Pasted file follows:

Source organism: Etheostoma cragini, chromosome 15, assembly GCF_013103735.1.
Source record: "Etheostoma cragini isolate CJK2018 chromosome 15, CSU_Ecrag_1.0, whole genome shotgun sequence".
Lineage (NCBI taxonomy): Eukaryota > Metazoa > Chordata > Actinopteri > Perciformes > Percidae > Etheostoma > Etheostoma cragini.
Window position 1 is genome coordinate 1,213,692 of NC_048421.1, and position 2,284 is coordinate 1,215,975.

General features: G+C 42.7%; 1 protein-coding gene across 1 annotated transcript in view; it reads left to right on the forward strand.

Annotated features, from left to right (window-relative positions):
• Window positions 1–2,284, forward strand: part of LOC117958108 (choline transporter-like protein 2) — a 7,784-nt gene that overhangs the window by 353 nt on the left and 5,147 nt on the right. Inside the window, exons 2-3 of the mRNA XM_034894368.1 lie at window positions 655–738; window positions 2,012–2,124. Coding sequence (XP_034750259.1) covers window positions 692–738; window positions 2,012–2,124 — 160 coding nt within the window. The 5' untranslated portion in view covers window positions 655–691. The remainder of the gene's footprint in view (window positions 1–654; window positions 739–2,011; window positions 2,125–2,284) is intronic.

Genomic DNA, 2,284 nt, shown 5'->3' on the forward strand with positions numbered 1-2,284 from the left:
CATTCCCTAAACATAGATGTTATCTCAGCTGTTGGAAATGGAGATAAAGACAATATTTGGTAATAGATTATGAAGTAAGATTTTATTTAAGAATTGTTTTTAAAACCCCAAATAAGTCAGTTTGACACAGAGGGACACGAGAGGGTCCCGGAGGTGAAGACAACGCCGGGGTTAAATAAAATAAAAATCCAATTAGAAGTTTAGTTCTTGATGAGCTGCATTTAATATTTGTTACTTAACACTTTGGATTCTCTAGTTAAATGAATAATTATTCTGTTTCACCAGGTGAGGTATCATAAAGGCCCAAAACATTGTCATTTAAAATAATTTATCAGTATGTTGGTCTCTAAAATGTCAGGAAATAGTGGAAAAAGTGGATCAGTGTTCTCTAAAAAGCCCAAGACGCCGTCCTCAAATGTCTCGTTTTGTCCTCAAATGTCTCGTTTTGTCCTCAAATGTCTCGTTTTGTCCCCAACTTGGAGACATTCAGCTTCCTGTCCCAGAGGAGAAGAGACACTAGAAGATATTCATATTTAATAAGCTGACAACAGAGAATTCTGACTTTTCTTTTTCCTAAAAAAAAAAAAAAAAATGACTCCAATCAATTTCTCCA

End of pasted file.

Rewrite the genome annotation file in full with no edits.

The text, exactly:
Source organism: Etheostoma cragini, chromosome 15, assembly GCF_013103735.1.
Source record: "Etheostoma cragini isolate CJK2018 chromosome 15, CSU_Ecrag_1.0, whole genome shotgun sequence".
Lineage (NCBI taxonomy): Eukaryota > Metazoa > Chordata > Actinopteri > Perciformes > Percidae > Etheostoma > Etheostoma cragini.
Window position 1 is genome coordinate 1,213,692 of NC_048421.1, and position 2,284 is coordinate 1,215,975.

General features: G+C 42.7%; 1 protein-coding gene across 1 annotated transcript in view; it reads left to right on the forward strand.

Annotated features, from left to right (window-relative positions):
• Window positions 1–2,284, forward strand: part of LOC117958108 (choline transporter-like protein 2) — a 7,784-nt gene that overhangs the window by 353 nt on the left and 5,147 nt on the right. Inside the window, exons 2-3 of the mRNA XM_034894368.1 lie at window positions 655–738; window positions 2,012–2,124. Coding sequence (XP_034750259.1) covers window positions 692–738; window positions 2,012–2,124 — 160 coding nt within the window. The 5' untranslated portion in view covers window positions 655–691. The remainder of the gene's footprint in view (window positions 1–654; window positions 739–2,011; window positions 2,125–2,284) is intronic.

Genomic DNA, 2,284 nt, shown 5'->3' on the forward strand with positions numbered 1-2,284 from the left:
CATTCCCTAAACATAGATGTTATCTCAGCTGTTGGAAATGGAGATAAAGACAATATTTGGTAATAGATTATGAAGTAAGATTTTATTTAAGAATTGTTTTTAAAACCCCAAATAAGTCAGTTTGACACAGAGGGACACGAGAGGGTCCCGGAGGTGAAGACAACGCCGGGGTTAAATAAAATAAAAATCCAATTAGAAGTTTAGTTCTTGATGAGCTGCATTTAATATTTGTTACTTAACACTTTGGATTCTCTAGTTAAATGAATAATTATTCTGTTTCACCAGGTGAGGTATCATAAAGGCCCAAAACATTGTCATTTAAAATAATTTATCAGTATGTTGGTCTCTAAAATGTCAGGAAATAGTGGAAAAAGTGGATCAGTGTTCTCTAAAAAGCCCAAGACGCCGTCCTCAAATGTCTCGTTTTGTCCTCAAATGTCTCGTTTTGTCCTCAAATGTCTCGTTTTGTCCCCAACTTGGAGACATTCAGCTTCCTGTCCCAGAGGAGAAGAGACACTAGAAGATATTCATATTTAATAAGCTGACAACAGAGAATTCTGACTTTTCTTTTTCCTAAAAAAAAAAAAAAAAATGACTCCAATCAATTTCTCCA